bcg19 2&3.JPG

Avoid grazing those less anchored stubbles such as field pea stubbles as more stubble from these crop types is needed to protect the soil.

Spatial grazing of sheep is another consideration as it is common for sheep to camp on the sides of hills. Research undertaken in Nandaly of the Victorian Mallee has shown that sheep tend to graze 75% of a paddock and leave 25% ungrazed, reducing carrying capacity by uneven grazing habits (Llewellyn et al. 2017). Portable electric fencing can be used to prevent them from camping on fragile areas in the paddock. This is not always a practical solution.

Crop stubbles provide a valuable food source to livestock in the Mallee over the Summer period. Research has shown that stubble grazing does not reduce the following crop yield or the amount of moisture stored in the soil. Stubble loads in this region are rarely great enough to have any impact on reducing evaporation so growers should make use of this feed source (McClelland T. 2012).

Is it better to leave the stubble standing?

There is very little evidence to indicate that standing stubble is more beneficial than slashed stubble in terms of protecting the soil.

Research undertaken in Colorado found that with a greater proportion of standing stubble, less moisture is lost from the soil during a fallow period with 50:50 standing and flat stubble retaining 52% of rainfall and bare soil only retaining 18.6% (Smika, 1983). This result shows some correlation to wind speed. Suggesting that the standing stubble could be acting as a small wind break between rows to reduce the speed of drying out of soils (figure 4).

bcg 19 4

Figure 4. The effect of wind speed on soil moisture loss from bare soil and soil with different stubble coverage. Source Smika 1983

That said, there are many other benefits of leaving the stubble standing as described in guidelines (inter-row sowing, establishing break crops, herbicide safety and efficacy, weed control, disease management).

It has been found that to minimise the wind erosion risk, 70 per cent ground cover (Figure 3) for laying stubble and 20-30 per cent for standing stubble (figure 5) is required (van Rees, H 2014).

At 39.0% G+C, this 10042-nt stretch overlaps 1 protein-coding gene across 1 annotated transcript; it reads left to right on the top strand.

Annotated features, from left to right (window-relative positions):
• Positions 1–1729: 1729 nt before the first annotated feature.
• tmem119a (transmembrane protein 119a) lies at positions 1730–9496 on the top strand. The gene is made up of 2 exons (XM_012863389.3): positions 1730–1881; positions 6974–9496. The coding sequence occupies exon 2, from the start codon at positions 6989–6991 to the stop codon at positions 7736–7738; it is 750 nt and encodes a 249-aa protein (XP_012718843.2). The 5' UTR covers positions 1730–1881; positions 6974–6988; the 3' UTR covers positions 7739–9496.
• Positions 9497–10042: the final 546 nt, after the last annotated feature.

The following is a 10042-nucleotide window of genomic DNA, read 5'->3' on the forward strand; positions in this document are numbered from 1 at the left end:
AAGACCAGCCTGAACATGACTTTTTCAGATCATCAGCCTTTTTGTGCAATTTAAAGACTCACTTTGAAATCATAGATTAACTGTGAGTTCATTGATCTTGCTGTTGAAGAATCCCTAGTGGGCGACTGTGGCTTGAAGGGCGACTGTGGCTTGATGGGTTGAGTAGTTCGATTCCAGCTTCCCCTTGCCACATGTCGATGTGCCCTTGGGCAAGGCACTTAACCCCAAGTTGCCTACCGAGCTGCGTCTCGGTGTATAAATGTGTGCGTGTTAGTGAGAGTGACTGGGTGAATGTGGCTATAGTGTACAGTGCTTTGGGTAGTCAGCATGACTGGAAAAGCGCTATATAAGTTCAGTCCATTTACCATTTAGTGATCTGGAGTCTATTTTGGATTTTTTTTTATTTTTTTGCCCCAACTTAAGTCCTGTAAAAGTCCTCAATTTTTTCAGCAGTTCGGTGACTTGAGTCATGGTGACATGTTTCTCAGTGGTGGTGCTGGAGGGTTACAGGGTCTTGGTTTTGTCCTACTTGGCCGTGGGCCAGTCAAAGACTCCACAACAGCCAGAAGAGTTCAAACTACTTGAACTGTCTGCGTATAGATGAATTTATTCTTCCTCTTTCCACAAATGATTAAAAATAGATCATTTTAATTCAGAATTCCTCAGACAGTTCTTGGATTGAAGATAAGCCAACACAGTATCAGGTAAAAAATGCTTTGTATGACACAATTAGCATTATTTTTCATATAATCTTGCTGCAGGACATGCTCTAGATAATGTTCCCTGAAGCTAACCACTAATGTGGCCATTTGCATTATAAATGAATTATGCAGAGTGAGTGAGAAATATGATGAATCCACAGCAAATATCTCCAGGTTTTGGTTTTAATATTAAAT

bcg 19 5

Figure 5. 30% standing stubble Source: Mallee Sustainable Farming

What amount of stubble is required to conserve moisture in summer, winter and spring?

In general, the hardest period to conserve moisture by preventing evaporation is during summer when temperatures and evaporation rates are high. The extreme temperatures over a prolonged period of time can mean the net result is insignificant. However, differences in moisture loss through evaporation have been found when stubble loads exceed 8t/ha on the soil surface (Figure 1) (Scott, BJ. 2010). For many growers in the Wimmera and Mallee, this amount is mostly unrealistic, but over a number of years there are cumulative benefits. In this region, stubble loads are not usually great enough to reduce evaporation over the Summer months. Research undertaken by BCG in 2009 at Hopetoun in the Mallee saw no significant difference in plant available water at sowing following the summer period between stubble retained and bare ground treatments, rather the removal of weeds had the greatest impact on soil moisture when stubble loads were that typical of the region (Table 1).

bcg 19 t1

Table 1. Mean plant available water at sowing (0 – 40cm) for all treatments. PAW mean for both sites located in Hopetoun

This trial received Summer rainfall over relatively small events (no more than 27mm in one event) that would not have been able to infiltrate deeply enough into the soil to be protected from evaporation (Browne et al. 2009). However, it is known that retaining stubbles improves infiltration of water by reducing the flow rate over the soil surface (Hunt et al. 2013). Larger rainfall events therefore, may have seen different results between stubble retained and bare ground treatments.